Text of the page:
Mem Inst Oswaldo Cruz, Rio de Janeiro, 100(3) May 2005
Pathology and first occurrence of the kidney trematode Paratanaisia bragai (Santos, 1934) Freitas, 1959 (Digenea: Eucotylidae) in Phasianus colchicus L., 1758, from Brazil
Laboratório de Helmintos Parasitos de Vertebrados, Departamento de Helmintologia, Instituto Oswaldo Cruz-Fiocruz, Av. Brasil 4365, 21040-900 Rio de Janeiro, RJ, Brasil
*Departamento de Patologia, Faculdade de Veterinária, Universidade Federal Fluminense, Niterói, RJ, Brasil
The kidney trematode Paratanaisia bragai is reported for the first time parasitizing the ring-necked pheasant (Phasianus colchicus L., 1758) and the pathological alterations associated to the parasitism are referred on the basis of 50 specimens of this bird from backyard flocks in 11 counties of the state of Rio de Janeiro, Brazil after clinical examination, necropsies, and histopathological analysis. The counting of the kidney flukes was based on worms recovered from one of the kidneys, since the other was fixed in 10% formalin and then routinely processed for histopathological procedures. The prevalence of P. bragai was of 22%, with a mean intensity of 44.3, mean abundance of 9.7, and range of infection of 3-153. Parasitized birds did not present with clinical signs and kidney gross lesions. Microscopic lesions were mild and characterized by dilatation of the renal medullary collecting ducts, occasional flattening of the lining epithelium of the ducts and inflammatory reaction of variable intensity with granulocytes around the ureter branches and medullary collecting ducts. The severity and pattern of the microscopic lesions seem not to be associated to the size of the worm burden and could be related to the mechanic action of the parasites, without traumatism, in despite of the presence of the tegumentar spines in specimens of P. bragai.
The digenetic trematode Paratanaisia bragai (San-tos, 1934) Freitas, 1959 parasitizes the renal medullary collecting ducts and ureters, mostly of Galliformes and Columbiformes hosts and also of Anseriformes and is distributed in the American continent and Phillipines (Maldonado 1941, Travassos et al. 1969, Mena et al. 1986, Fedynich et al. 1996). In Brazil, the species is one of the most prevalent in domestic birds and has already been reported in the kidneys of the pigeon (Columba livia Gmelin, 1798), the ruddy ground-dove (Columbina talpacotiTemminck, 1811), the domestic chicken (Gallus gallus domesticus Linnaeus, 1758), the guinea fowl (Numida meleagris Linnaeus, 1758), the turkey (Meleagris gallopavo Linnaeus, 1758), and also of a wild galliform, the spot-winged wood-quail (Odontophorus capueira Spix, 1825) (Travassos et al. 1969, Costa et al. 1975, Silva et al. 1990, Menezes et al. 2001, Pinto et al. 2004). The intermediate hosts for P. bragai are the terrestrial snailsSubulina octona Brugière, 1789 and Leptinaria uni-lamellata Orbigny, 1835(Keller & Araujo 1992, Brandolini et al. 1997).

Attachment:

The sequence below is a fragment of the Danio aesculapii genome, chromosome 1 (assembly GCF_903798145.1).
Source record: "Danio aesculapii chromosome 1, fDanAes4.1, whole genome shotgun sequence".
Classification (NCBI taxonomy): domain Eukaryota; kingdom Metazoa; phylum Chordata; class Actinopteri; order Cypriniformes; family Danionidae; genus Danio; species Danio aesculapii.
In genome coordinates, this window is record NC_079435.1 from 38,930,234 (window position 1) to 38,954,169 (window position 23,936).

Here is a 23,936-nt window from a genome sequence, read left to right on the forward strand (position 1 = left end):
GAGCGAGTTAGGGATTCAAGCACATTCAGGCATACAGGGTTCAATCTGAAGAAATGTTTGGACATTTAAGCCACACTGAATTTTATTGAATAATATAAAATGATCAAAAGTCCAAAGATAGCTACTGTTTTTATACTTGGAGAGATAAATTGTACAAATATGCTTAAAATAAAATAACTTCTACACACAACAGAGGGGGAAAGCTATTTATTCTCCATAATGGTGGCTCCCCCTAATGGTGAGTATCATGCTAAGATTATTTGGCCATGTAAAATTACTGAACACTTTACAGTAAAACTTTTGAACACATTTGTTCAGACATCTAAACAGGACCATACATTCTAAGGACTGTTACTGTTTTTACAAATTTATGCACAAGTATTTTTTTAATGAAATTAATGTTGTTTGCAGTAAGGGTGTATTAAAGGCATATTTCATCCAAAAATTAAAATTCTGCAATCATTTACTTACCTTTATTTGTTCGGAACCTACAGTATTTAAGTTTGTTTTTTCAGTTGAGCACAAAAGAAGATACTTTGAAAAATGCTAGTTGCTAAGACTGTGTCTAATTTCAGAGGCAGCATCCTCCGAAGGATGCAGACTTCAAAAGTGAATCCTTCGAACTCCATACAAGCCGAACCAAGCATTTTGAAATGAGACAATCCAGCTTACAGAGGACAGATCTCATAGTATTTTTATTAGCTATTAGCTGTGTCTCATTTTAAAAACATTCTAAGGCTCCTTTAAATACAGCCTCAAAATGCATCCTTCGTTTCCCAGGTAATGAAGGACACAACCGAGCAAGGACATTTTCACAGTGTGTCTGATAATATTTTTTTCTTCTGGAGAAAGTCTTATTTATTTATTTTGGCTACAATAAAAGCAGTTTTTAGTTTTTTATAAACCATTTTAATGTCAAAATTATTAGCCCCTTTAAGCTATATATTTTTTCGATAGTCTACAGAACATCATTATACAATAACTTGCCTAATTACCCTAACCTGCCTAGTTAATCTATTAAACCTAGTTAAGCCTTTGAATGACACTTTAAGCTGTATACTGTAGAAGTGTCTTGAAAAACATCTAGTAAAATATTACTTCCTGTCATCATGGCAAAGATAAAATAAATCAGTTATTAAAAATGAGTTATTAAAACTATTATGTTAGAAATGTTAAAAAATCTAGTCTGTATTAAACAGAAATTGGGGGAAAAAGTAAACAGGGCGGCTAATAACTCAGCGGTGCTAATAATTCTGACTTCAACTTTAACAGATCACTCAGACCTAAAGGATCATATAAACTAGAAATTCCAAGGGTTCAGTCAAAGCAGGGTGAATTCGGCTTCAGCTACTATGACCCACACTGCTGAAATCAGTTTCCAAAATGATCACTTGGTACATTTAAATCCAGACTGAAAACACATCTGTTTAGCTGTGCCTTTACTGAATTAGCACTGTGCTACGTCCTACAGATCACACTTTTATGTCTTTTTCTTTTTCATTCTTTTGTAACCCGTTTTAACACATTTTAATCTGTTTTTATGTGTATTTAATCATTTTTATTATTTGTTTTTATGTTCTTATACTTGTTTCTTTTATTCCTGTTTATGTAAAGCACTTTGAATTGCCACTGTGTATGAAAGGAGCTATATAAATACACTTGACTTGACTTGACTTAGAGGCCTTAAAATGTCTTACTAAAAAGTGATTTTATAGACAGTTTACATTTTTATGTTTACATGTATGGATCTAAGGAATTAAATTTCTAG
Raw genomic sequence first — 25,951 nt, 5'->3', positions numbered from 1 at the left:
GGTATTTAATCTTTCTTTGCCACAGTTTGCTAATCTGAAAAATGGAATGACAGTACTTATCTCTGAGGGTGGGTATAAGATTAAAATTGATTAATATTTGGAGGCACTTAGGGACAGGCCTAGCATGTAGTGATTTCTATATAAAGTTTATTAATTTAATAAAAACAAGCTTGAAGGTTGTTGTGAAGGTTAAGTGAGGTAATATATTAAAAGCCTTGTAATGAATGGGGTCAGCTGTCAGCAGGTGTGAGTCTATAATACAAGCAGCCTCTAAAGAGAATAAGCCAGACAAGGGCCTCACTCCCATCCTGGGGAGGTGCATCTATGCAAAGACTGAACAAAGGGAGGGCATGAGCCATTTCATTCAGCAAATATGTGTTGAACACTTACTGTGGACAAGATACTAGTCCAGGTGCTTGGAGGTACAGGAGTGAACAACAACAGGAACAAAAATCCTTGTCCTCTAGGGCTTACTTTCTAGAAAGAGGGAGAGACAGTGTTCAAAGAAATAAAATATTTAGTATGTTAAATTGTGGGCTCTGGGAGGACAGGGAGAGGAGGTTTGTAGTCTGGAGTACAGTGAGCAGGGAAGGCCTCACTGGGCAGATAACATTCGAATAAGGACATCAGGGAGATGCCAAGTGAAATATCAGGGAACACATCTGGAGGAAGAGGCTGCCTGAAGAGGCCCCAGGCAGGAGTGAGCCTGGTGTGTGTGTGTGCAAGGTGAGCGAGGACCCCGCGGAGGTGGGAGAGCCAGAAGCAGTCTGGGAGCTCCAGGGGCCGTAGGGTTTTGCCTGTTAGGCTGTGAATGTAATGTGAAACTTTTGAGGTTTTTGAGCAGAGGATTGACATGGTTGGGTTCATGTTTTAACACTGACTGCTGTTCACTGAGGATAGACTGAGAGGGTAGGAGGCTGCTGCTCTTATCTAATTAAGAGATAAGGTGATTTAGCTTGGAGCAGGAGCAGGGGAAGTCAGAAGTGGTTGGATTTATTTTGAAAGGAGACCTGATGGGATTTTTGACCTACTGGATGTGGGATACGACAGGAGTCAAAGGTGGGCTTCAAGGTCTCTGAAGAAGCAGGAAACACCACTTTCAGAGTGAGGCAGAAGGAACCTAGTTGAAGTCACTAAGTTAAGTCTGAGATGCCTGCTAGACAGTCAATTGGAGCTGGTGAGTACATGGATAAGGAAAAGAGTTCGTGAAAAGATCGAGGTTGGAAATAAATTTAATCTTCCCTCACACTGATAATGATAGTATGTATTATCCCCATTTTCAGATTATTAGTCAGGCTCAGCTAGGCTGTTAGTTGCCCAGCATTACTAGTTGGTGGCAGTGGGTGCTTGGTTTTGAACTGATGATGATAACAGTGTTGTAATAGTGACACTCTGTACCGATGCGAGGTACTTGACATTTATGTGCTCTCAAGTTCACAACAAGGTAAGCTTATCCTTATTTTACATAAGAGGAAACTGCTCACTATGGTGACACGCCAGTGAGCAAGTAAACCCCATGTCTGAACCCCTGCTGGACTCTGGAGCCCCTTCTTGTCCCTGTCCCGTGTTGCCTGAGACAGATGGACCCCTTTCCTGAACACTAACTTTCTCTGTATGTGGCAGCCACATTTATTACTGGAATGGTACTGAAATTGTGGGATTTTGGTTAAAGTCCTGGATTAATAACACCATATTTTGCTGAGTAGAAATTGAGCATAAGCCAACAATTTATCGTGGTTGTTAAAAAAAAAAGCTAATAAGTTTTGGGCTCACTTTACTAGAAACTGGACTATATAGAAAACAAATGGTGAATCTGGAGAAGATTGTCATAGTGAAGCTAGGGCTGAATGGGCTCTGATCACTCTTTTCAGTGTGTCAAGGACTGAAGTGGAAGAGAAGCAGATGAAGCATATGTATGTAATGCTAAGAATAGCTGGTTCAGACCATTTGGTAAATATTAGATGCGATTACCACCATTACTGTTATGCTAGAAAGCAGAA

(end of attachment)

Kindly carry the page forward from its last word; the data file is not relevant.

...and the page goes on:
The parasite has been considered of low pathogenicity, causing mild gross and microscopic lesions in the infected kidneys (Santos 1934, Maldonado 1941, Barretto & Filho 1942, Menezes et al. 2001, Pinto et al. 2004); nevertheless, high parasitic burdens and the nature of the hosts, such as the domestic pigeon and the Puerto Rican plain pigeon (Columba inornata wetmorei), can determine the settling of clinical signs that include apathy, loss of weigh, diarrhoea and death (Portugal et al. 1972, Arnizaut et al. 1992).
These controversial data, referred in the few available studies of the pathology induced by this trematode and the fact that after decades of the first report of the species, two new hosts for P. bragai, the guinea fowl and the ruddy ground-dove have been assigned (Menezes et al. 2001, Pinto et al. 2004), indicate that the range of the hosts and the lesions associated to this species are not well established so far.
This investigation reports to data on the prevalence, mean intensity, mean abundance and range of infection of the digenetic trematode P. bragai and to the gross and microscopic lesions associated with this parasite in ring-necked pheasants from backyard flocks in the state of Rio de Janeiro, Brazil, with the establishment of a new host record.
MATERIALS AND METHODS
Fifty adult specimens of ring-necked pheasants (Phasianus colchicus L., 1758), 25 males, 25 females, weigh 200-1750 g from backyard flocks of 11 localities of the state of Rio de Janeiro, Brazil, were investigated. Localities and number of examined hosts are, respectively: Niterói (22º53'S-43º06'W)-9; Rio de Janeiro (22º54'S-43º12'W)-8; Tanguá (22º73'S-42º71'W)-9; São Francisco do Itabapoana (21º28'S-41º08'W)-8; Santo Antônio de Pádua (21º54'S-42º18'W)-2; Areal (22º14'S-43º65'W)-3; Petrópolis (22º30'S-43º10'W)-2; São José do Vale do Rio Preto (22º09'S-42º55'W)- 2; Rio Bonito (22º43'S-42º37'W)-4; Engenheiro Paulo de Frontin (22º32'S-43º40'W)-2; Laje do Muriaé (21º12'S-42º07'W)-1. After individual clinical evaluation birds were killed and submitted to necropsy, according to the technique of Zander et al. (1997).
The kidneys and ureters were removed and dissected with the aid of a scissor, in separated Petri dishes containing 0.85% NaCl solution. Trematodes were collected with the aid of thin brushes, (no. 00), rinsed in the same solution, fixed with AFA (alcohol 70º GL, 93 ml; formaldehyde, 5 ml; acetic acid, 2 ml) and counted under a stereoscope microscope. Counting of the kidney flukes was performed in one kidney. The other was immediately fixed in 10% formalin and then routinely processed (Behmer et al. 1976) for parafin embedding. Five micrometers thick sections were stained with hematoxylin and eosin (HE). Values referring to prevalence, mean intensity, mean abundance and range of infection are in accordance with Bush et al. (1997).